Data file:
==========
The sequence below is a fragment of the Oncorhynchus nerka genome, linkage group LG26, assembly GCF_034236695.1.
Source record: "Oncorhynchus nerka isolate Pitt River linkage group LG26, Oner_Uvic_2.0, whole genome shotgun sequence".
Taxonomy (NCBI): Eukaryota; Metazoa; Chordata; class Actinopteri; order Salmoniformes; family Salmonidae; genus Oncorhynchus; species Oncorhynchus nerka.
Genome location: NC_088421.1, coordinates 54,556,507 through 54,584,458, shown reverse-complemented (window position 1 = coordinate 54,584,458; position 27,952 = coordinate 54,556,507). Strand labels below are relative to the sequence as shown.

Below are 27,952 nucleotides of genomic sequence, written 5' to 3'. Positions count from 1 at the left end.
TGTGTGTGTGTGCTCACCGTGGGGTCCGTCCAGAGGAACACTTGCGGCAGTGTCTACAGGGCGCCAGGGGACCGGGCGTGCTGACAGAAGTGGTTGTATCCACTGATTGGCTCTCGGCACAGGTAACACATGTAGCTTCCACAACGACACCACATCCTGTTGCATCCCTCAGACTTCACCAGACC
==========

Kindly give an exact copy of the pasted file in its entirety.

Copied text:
The sequence below is a fragment of the Oncorhynchus nerka genome, linkage group LG26, assembly GCF_034236695.1.
Source record: "Oncorhynchus nerka isolate Pitt River linkage group LG26, Oner_Uvic_2.0, whole genome shotgun sequence".
Taxonomy (NCBI): Eukaryota; Metazoa; Chordata; class Actinopteri; order Salmoniformes; family Salmonidae; genus Oncorhynchus; species Oncorhynchus nerka.
Genome location: NC_088421.1, coordinates 54,556,507 through 54,584,458, shown reverse-complemented (window position 1 = coordinate 54,584,458; position 27,952 = coordinate 54,556,507). Strand labels below are relative to the sequence as shown.

Below are 27,952 nucleotides of genomic sequence, written 5' to 3'. Positions count from 1 at the left end.
TGTGTGTGTGTGCTCACCGTGGGGTCCGTCCAGAGGAACACTTGCGGCAGTGTCTACAGGGCGCCAGGGGACCGGGCGTGCTGACAGAAGTGGTTGTATCCACTGATTGGCTCTCGGCACAGGTAACACATGTAGCTTCCACAACGACACCACATCCTGTTGCATCCCTCAGACTTCACCAGACC